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Remember This? Ken Danby — The beginning of a Canadian legend

Danby's At the Crease was displayed in the Washington National Portraie Gallery, winning him an audience with President Ronald Reagan
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A picture of artist Ken Danby hangs in the Art Gallery of Guelph, depicting the Sault-born artist working on his iconic painting of Wayne Gretzky entitled 'The Great Farewell' Rob O'Flanagan/Village Media

From the archives of the Sault Ste. Marie Public Library:

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Remember This . . . Ken Danby the Beginning of a Canadian Legend

Born on March 6, 1940 in Sault Ste. Marie Ontario, Ken Danby is considered one of Canada’s foremost painters, who became well-known for his realistic images. 

Ken Danby’s paternal great, great grandfather, John Danby arrived in Canada in 1833.  He settled on a 100-acre farm near Toronto in 1837 which he had purchased for one hundred pounds, (since British currency was in use at this time).  

\This property is now located in North York on the east side of Keele Street just south of Steeles Ave.  John continued to build on his property holdings by purchasing property in Huron County in 1857.  James Danby, son of John Danby purchased half of his father’s property holdings in Huron County in 1875.  Edison Danby, Ken’s father was born to (Thomas) Milton Danby and Clara Danby in Sault Ste. Marie on July 9, 1909.  Edison married Gertrude Buckley in 1934 and had their first son, Marvin in 1936 and four years later Ken was born at the General Hospital. 

Their mother, Clara, always encouraged her sons to have an appreciation for wildlife and would often accompany them on hikes to local wooded areas.  Even in his childhood Ken drew and painted a great deal.  At the age of 11 he entered his work in a local hobby show with encouragement from one of his teachers at Cody Public School. 

From that point on he decided that art would be his career.   

Ken Danby attended both the local Sault Tech and Sault Collegiate High Schools until his parents finally allowed him to enroll at the Ontario College of Arts in September 1958. 

His first year was spent acclimatizing to his new school and to living in Toronto.  His second year of school was more of a struggle since his classes dealt more with abstract design when his interests leaned more towards representational art.  After completing his second year of college he left and over the next few years worked as a set designer at the Sault Ste. Marie television studio as well as at CFTO studios in Toronto.  He also worked for a women’s wear chain setting up window displays and designing labels for a packaging company.  Danby worked at the Toronto Telegram (newspaper) creating illustrations and layouts from 1961 to 1962.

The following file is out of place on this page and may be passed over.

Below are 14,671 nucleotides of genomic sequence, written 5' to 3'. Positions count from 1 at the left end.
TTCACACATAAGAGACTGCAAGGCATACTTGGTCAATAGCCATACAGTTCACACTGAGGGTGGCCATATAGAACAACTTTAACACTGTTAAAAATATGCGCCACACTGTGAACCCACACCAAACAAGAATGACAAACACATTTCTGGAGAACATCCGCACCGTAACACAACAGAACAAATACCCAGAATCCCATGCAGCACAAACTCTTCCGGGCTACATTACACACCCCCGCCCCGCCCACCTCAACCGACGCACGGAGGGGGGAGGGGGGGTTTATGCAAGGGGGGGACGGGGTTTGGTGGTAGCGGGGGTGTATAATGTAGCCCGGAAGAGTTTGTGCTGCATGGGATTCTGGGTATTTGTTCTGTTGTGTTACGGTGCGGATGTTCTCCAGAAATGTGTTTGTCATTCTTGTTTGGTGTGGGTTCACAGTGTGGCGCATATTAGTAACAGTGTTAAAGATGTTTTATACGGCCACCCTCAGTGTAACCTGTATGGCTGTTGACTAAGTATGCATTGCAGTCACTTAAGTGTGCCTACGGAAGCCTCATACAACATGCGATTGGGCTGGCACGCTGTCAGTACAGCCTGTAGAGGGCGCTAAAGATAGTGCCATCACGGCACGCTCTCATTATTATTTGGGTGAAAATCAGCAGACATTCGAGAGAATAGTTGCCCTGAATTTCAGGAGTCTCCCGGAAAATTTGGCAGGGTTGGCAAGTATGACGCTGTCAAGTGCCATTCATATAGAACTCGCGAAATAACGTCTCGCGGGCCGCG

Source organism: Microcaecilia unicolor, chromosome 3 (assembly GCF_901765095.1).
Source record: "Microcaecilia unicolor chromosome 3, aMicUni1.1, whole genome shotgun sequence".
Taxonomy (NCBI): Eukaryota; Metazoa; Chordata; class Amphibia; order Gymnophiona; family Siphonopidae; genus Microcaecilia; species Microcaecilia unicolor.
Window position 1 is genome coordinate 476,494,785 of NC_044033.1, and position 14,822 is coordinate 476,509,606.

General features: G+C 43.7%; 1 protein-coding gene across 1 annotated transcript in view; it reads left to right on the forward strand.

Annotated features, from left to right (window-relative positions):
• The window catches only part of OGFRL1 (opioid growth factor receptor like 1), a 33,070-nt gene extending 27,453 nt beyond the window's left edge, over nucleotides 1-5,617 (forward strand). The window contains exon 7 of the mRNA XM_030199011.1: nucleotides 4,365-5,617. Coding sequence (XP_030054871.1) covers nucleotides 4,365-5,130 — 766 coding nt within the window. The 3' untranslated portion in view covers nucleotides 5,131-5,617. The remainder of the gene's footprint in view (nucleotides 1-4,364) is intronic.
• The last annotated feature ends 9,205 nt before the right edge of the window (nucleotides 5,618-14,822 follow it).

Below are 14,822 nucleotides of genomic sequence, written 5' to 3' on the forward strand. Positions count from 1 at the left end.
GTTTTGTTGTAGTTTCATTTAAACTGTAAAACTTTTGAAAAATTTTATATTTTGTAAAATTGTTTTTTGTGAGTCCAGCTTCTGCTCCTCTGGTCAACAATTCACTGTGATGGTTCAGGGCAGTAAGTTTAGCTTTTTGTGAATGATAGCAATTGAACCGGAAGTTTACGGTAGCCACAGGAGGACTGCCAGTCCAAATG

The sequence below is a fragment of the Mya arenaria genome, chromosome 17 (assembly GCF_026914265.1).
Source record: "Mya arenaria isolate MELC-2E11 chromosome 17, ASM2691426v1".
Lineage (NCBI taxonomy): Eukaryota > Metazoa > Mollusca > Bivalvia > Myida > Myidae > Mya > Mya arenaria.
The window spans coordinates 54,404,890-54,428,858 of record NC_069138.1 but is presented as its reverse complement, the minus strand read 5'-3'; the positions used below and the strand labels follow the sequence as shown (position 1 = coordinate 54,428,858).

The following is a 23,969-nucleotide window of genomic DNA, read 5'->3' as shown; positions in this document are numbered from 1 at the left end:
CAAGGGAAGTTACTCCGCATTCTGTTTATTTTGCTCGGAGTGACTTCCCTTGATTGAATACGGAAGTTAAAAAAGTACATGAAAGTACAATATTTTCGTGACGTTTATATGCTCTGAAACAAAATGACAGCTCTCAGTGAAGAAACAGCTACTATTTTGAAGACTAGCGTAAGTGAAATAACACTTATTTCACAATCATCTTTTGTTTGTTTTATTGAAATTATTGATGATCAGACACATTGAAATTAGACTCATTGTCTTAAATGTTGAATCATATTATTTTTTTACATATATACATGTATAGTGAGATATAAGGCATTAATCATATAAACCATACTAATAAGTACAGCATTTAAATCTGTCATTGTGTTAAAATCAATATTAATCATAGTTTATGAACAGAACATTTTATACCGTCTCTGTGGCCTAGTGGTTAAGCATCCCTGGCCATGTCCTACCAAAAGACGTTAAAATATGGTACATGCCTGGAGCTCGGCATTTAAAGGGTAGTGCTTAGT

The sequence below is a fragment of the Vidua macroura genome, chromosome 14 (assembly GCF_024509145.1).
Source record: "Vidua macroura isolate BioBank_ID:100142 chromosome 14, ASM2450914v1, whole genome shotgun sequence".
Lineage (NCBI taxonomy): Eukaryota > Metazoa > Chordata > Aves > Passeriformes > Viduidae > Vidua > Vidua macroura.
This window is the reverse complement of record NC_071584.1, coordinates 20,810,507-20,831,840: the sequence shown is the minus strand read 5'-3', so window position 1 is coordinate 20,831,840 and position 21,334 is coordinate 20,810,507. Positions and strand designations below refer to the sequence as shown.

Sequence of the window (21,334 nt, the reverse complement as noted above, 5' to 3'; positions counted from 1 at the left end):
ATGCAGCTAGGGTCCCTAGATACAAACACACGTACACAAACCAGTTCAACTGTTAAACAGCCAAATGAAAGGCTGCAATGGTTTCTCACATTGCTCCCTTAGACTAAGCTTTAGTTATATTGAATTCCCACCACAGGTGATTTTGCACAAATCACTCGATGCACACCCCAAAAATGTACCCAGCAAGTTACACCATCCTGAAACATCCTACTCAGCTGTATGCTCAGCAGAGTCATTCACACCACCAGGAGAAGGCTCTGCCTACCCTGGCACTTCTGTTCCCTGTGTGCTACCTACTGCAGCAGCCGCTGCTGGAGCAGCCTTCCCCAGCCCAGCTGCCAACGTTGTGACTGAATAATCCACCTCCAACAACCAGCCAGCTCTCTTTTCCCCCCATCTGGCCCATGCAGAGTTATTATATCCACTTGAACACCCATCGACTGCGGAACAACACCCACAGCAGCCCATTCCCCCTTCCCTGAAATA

When he wasn’t working Danby continued to paint abstract art.  By 1961 he had created enough pieces for an exhibit at the Pollock Gallery in Toronto.  Of the nine large oil paintings he displayed, five were sold.  The next year he won the Four Seasons Hotel outdoor show prize for painting, increasing his prestige.  

Danby was a huge fan of folk music and was friends with many in the music scene including, Pete Seeger and Gordon Lightfoot.  His love of folk music led him to become the art director of the Mariposa Folk Festival in Orillia in 1962 and 1963. 

In 1963 he painted Fur and Bricks, an egg tempera painting of his cat Kimbo.  He was awarded the Jessie Dow Award for this painting when it was on display at the Annual Spring Exhibition of the Montreal Museum of Fine Arts in 1964.  This prestigious award had previously been awarded to J.W. Morrice, Clarence Gagnon, Maurice Cullen and A.Y. Jackson.  

In 1964 Danby held his first one man show of representational art at the Toronto Gallery Moos.  Walter Moos had become Danby’s art dealer in February of 1963 and this relationship would continue for over 40 years.  The subject matter of many of Danby’s early work was found on St. Joseph Island and it was there that he met his wife Judy Harcourt and the two were married in 1965.  Together they purchased a home at Armstrong Mill near Guelph, Ontario, which provided Danby with no end of subject matter from which to gain inspiration.

The couple had three sons who have appeared in Danby’s work.  The couple separated in 1980 and divorced in 1984.  

As a painter, his prominence rose over the decades with his works winning him prizes both nationally and internationally including the Order of Ontario and the Order of Canada. 

He has so many well-known paintings but perhaps his most recognizable painting titled, At the Crease, is a tempera painting of a hockey goalie painted in 1972.  This painting was displayed in the Washington National Portrait Gallery in 1981, resulting in an invitation to the White House to meet President Ronald Reagan. 

In 1984, he made a trip to Sarajevo to record the Winter Olympics.  

Ken Danby died September 23, 2007, at the age of 67, while canoeing with his second wife Gillian in Algonquin Provincial Park.  His death was viewed as a major loss to the Canadian art community who saw him as one of the greats. 

In a 1975 Sault Star article, Danby stated “I’d like to do paintings which will be respected and responded to as great stuff a century from now . . . Paintings which will be looked upon 200 or 300 years from now as good works.” 

Time will tell how history will view his work but today his works are viewed as some of the greatest not just in Canada but throughout the world.  

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Each week, the Sault Ste. Marie Public Library and its Archives provides SooToday readers with a glimpse of the city’s past.

Find out more of what the Public Library has to offer at www.ssmpl.ca and look for more Remember This? columns here